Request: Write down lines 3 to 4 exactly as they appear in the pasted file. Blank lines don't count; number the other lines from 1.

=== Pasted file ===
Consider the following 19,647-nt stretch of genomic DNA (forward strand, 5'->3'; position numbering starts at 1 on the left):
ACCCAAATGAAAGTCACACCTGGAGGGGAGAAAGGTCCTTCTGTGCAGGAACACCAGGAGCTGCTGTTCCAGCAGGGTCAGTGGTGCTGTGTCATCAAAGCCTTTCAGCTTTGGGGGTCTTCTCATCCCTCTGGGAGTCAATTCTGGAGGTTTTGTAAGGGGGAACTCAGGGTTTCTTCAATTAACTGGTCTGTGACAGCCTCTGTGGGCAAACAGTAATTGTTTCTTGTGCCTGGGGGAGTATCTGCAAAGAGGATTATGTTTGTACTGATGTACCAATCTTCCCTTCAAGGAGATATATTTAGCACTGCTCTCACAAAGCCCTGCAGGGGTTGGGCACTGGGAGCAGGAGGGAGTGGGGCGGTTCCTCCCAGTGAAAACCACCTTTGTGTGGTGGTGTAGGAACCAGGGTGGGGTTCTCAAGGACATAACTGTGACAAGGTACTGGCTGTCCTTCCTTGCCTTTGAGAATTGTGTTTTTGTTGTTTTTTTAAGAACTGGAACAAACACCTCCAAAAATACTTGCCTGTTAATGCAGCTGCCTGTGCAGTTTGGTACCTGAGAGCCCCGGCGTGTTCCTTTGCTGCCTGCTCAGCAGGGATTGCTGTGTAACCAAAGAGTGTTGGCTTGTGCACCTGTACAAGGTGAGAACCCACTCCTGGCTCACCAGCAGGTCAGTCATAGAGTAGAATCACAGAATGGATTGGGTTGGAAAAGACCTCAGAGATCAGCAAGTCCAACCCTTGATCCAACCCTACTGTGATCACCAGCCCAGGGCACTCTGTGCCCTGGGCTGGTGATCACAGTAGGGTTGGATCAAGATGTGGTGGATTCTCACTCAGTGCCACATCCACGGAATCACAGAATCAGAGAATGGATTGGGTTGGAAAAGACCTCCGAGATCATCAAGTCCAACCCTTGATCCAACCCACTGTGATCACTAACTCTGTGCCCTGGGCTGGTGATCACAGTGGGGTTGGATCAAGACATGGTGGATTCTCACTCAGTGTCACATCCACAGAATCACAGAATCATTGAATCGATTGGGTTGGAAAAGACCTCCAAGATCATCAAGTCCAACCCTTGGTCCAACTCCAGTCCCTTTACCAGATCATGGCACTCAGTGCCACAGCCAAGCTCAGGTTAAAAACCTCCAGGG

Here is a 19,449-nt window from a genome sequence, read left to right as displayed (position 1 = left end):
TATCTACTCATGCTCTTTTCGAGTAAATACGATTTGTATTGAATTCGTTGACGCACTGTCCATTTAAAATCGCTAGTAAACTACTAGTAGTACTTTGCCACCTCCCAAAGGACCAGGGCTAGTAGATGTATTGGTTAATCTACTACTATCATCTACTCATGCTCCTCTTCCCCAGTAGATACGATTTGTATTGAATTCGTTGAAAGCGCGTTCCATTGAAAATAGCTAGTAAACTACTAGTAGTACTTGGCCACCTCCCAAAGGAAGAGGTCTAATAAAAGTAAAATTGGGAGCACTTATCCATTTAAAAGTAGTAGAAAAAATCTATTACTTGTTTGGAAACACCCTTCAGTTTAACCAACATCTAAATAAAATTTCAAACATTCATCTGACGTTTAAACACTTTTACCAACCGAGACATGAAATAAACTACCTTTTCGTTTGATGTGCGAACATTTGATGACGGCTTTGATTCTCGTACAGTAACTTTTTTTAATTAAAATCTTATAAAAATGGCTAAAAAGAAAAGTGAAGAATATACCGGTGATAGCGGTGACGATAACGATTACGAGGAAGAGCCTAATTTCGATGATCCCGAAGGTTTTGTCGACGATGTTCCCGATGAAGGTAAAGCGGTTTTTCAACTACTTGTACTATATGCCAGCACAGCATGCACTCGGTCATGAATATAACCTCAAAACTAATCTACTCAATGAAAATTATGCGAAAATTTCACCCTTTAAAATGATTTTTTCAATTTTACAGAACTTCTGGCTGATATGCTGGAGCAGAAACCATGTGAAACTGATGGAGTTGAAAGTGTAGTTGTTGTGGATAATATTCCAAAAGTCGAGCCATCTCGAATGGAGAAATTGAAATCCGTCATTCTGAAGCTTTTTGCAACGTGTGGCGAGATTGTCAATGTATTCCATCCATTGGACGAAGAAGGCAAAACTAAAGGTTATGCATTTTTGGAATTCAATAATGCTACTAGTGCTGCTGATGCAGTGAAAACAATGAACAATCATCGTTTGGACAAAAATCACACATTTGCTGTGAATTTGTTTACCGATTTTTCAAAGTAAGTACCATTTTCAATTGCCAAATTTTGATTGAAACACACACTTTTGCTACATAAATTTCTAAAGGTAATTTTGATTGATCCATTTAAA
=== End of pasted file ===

Here is a 19,449-nt window from a genome sequence, read left to right as displayed (position 1 = left end):
TATCTACTCATGCTCTTTTCGAGTAAATACGATTTGTATTGAATTCGTTGACGCACTGTCCATTTAAAATCGCTAGTAAACTACTAGTAGTACTTTGCCACCTCCCAAAGGACCAGGGCTAGTAGATGTATTGGTTAATCTACTACTATCATCTACTCATGCTCCTCTTCCCCAGTAGATACGATTTGTATTGAATTCGTTGAAAGCGCGTTCCATTGAAAATAGCTAGTAAACTACTAGTAGTACTTGGCCACCTCCCAAAGGAAGAGGTCTAATAAAAGTAAAATTGGGAGCACTTATCCATTTAAAAGTAGTAGAAAAAATCTATTACTTGTTTGGAAACACCCTTCAGTTTAACCAACATCTAAATAAAATTTCAAACATTCATCTGACGTTTAAACACTTTTACCAACCGAGACATGAAATAAACTACCTTTTCGTTTGATGTGCGAACATTTGATGACGGCTTTGATTCTCGTACAGTAACTTTTTTTAATTAAAATCTTATAAAAATGGCTAAAAAGAAAAGTGAAGAATATACCGGTGATAGCGGTGACGATAACGATTACGAGGAAGAGCCTAATTTCGATGATCCCGAAGGTTTTGTCGACGATGTTCCCGATGAAGGTAAAGCGGTTTTTCAACTACTTGTACTATATGCCAGCACAGCATGCACTCGGTCATGAATATAACCTCAAAACTAATCTACTCAATGAAAATTATGCGAAAATTTCACCCTTTAAAATGATTTTTTCAATTTTACAGAACTTCTGGCTGATATGCTGGAGCAGAAACCATGTGAAACTGATGGAGTTGAAAGTGTAGTTGTTGTGGATAATATTCCAAAAGTCGAGCCATCTCGAATGGAGAAATTGAAATCCGTCATTCTGAAGCTTTTTGCAACGTGTGGCGAGATTGTCAATGTATTCCATCCATTGGACGAAGAAGGCAAAACTAAAGGTTATGCATTTTTGGAATTCAATAATGCTACTAGTGCTGCTGATGCAGTGAAAACAATGAACAATCATCGTTTGGACAAAAATCACACATTTGCTGTGAATTTGTTTACCGATTTTTCAAAGTAAGTACCATTTTCAATTGCCAAATTTTGATTGAAACACACACTTTTGCTACATAAATTTCTAAAGGTAATTTTGATTGATCCATTTAAA